Philip Cairns case: Gardaí open new lines of inquiry

Investigation into 1986 disappearance focused on late paedophile and pirate DJ Eamon Cooke

 

Gardaí believe they may have made a significant breakthrough in the case of Philip Cairns, the 13-year old boy who went missing in Dublin nearly 30 years ago.

His disappearance on October 23rd, 1986 remains one of the highest profile missing persons cases in the country.

The Garda suspicions are focused on the late Eamon Cooke, a former pirate radio broadcaster who was jailed in 2007 for 10 years for multiple indecent assaults of two young girls.

He died last week in a Dublin hospice at the age of 79 while serving his sentence.

New lines of inquiry were opened by gardaí following the receipt of fresh information shortly before Cooke’s death, a Garda spokesman said.

RTÉ on Friday night reported that detectives spoke to Cooke in the hospice shortly before his death but received only limited responses to their questions. It is believed they received no information to help them to find where the remains of the missing boy might be located.

A Garda spokesman said, in 2011, an appeal marking the 25th anniversary of his disappearance was circulated and yielded a response.

“As a result of this appeal a member of the public came forward and in May of this year gave a statement to the investigating gardaí at Rathfarnham Garda station. Aspects of this statement were corroborated which opened new lines of inquiry,” the spokesman said.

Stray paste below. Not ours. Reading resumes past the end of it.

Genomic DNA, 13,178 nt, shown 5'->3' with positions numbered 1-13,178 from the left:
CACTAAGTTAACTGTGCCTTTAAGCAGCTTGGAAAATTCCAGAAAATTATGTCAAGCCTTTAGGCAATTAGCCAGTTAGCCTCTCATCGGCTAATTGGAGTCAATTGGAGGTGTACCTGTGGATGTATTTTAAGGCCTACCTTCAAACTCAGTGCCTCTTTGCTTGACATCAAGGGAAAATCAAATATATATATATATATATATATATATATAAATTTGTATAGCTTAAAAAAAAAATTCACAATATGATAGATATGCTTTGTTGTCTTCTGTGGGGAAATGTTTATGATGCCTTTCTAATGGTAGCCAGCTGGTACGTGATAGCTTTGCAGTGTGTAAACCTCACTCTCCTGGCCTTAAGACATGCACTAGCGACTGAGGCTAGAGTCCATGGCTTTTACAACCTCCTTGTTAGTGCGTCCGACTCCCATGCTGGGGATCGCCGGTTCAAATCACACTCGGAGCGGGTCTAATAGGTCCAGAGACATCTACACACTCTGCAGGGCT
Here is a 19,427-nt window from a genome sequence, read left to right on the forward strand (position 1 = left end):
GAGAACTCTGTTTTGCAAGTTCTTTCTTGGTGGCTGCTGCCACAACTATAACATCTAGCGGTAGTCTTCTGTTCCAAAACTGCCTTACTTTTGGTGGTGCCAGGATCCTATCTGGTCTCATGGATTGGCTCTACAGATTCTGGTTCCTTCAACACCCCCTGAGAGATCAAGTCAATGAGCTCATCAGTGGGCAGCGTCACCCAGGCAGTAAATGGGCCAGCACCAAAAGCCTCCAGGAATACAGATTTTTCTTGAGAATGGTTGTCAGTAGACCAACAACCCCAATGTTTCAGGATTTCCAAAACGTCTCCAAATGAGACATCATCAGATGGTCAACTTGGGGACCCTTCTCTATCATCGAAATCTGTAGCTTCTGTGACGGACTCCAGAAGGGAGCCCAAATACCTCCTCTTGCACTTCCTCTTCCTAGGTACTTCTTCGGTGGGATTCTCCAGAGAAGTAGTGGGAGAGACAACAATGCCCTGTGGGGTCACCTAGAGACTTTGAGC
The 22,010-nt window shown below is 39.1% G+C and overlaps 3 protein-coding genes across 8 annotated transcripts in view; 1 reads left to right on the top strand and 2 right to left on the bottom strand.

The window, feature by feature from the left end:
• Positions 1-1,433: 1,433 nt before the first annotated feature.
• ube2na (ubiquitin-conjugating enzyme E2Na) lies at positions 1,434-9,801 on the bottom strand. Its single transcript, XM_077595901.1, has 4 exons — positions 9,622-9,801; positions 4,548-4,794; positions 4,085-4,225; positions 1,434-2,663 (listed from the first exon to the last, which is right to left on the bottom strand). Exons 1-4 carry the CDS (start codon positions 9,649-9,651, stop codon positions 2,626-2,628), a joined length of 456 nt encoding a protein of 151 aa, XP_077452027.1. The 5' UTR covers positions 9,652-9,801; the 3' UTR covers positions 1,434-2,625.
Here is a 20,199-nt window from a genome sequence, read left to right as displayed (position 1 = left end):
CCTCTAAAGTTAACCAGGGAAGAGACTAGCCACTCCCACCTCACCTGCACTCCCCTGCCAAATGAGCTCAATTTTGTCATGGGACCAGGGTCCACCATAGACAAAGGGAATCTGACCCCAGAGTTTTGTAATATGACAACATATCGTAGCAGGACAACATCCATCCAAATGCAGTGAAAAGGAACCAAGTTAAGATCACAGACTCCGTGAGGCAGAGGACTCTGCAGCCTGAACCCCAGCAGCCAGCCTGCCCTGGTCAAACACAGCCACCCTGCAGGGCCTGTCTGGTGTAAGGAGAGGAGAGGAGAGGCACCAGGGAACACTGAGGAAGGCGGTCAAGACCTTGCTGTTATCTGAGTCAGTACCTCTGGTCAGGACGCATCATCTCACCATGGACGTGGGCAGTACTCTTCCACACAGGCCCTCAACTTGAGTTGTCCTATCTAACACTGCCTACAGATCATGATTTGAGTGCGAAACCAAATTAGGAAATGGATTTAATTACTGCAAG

“These lines of inquiry include interviewing people and cross-referencing DNA profiles with those on items recovered as part of this investigation.

“At this point in time these new lines of inquiry have not yielded positive results. However the investigation is very much active and ongoing.”

Gardaí said they were still seeking information from anyone who might know anything which could help them to bring the investigation to a conclusion.

According to RTÉ, the woman who provided information last month told gardaí Cooke may have killed the boy at the studios of the Radio Dublin pirate station in October 1986.

It is understood the Cairns family are being kept informed about the latest developments. His father Phil died in 2014.

Philip was last seen on Ballyroan Road in Rathfarnham on Thursday, October 23rd, 1986. Despite extensive searches in the aftermath of his disappearance, no trace of him was found.

He had left Coláiste Éanna secondary school at 12.45pm and returned to his home on Ballyroan Road for lunch. At 1.30pm, he left his home to return to the school, but never arrived.

His schoolbag was found the following week in a laneway, linking Anne Devlin Road and Anne Devlin Drive, near the school.

Gardaí, along with hundreds of local people and sub-aqua divers, were involved in searching rivers, lakes, forests and the Dublin mountains. There were more than 400 reported sightings of him, all of which were followed up in one of the biggest operations of its kind ever mounted.

In 2009, gardaí carried out another extensive search of a site at Rathfarnham in south Dublin. It was prompted by information received from a Dublin woman who believed the boy had been killed and was buried at the site.

In 2007, the Irish Crimestoppers Trust offered a €10,000 reward for any information that could solve the case.

Cooke was found guilty at a retrial in 2007 at the Central Criminal Court of 42 counts of indecent assault against two girls arising from offences that occurred between May 1974 and May 1978, several years before Philip Cairns disappeared. He had denied the charges.

Cooke had previously been found guilty in 2003 of multiple offences in respect of the same two complainants but his convictions were quashed in 2006 following an appeal.

Last year he was unsuccessful in a bid to have his appeal against his conviction referred to the Supreme Court.